How we build from Git

Everything you need to know about our build system.

When a Koyeb Service is connected to a git repository, the build and deployment process will be performed each time a change is detected on your branch or if you manually trigger a redeploy action.

Koyeb uses Cloud Native Buildpacks to transform your application source code into an OCI image. We then deploy and run this image on the Koyeb platform.

In this documentation, we will explore the key information needed to understand how the build is performed.

Understanding the build process

Build steps

There are 6 steps during the build process:

  1. Clone: This is the first step of the build which clones your git repository
  2. Detect: The detector looks for an ordered group of buildpacks that will be used during the build phase.
  3. Analyze: Analyzes and restores files that buildpacks may use to optimize the build and export stages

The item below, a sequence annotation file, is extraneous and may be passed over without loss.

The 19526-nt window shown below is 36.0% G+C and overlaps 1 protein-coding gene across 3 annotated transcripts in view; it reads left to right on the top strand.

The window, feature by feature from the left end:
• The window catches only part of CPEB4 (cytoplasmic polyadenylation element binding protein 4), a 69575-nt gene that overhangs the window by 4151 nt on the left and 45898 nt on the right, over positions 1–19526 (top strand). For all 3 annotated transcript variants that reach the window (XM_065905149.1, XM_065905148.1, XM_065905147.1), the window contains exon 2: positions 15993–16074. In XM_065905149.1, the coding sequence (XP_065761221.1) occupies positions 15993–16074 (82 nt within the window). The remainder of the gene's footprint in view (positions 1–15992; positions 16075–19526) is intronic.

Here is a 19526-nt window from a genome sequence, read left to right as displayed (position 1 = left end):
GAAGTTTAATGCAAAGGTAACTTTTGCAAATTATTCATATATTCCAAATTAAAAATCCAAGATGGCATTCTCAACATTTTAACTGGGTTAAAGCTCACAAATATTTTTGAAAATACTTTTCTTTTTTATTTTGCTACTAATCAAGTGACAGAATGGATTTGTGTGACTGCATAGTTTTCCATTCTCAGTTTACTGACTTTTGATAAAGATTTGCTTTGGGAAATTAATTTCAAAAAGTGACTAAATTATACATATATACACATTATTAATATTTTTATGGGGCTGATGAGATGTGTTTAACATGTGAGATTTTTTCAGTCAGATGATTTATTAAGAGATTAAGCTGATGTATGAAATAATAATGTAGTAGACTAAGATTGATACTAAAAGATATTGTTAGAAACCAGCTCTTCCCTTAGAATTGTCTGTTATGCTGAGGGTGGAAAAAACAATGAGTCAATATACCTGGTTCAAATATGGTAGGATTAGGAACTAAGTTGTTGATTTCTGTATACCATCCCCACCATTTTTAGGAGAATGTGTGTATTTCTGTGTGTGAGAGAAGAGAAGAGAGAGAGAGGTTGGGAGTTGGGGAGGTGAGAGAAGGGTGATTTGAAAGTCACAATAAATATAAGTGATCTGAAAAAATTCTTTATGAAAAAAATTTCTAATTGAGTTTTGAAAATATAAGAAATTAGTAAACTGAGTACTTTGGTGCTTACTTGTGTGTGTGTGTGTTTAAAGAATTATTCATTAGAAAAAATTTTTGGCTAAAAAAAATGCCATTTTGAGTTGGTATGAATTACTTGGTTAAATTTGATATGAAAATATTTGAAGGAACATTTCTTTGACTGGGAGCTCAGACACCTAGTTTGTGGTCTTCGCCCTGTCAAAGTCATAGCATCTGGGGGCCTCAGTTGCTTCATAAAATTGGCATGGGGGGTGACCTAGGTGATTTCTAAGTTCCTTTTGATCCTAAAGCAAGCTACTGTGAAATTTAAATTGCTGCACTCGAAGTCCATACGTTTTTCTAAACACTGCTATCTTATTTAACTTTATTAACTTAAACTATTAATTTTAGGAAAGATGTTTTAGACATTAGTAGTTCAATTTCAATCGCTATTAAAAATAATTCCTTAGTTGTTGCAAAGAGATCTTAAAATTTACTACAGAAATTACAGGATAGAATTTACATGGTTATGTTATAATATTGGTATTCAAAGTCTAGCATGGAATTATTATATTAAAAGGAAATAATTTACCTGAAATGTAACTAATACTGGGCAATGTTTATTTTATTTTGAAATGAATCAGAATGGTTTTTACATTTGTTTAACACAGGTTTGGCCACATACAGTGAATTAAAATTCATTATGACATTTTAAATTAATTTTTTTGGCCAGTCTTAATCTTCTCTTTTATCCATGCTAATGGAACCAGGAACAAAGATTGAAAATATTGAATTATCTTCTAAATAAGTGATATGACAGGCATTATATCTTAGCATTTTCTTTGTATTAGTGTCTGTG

4. Restore: Restores layers from the cache if an existing OCI image has already been created for this repository
  5. Build: Transforms your application source code into runnable artifacts that can be packaged into a container
  6. Export: Creates the final OCI image of your application and pushes it to the Koyeb Container Registry

Once the export step is completed, the final OCI image is deployed in production and live traffic is routed to your service.

Build command

The easiest way to deploy is to rely on the default buildpack build commands which are automatically set depending on the application detected in your repository.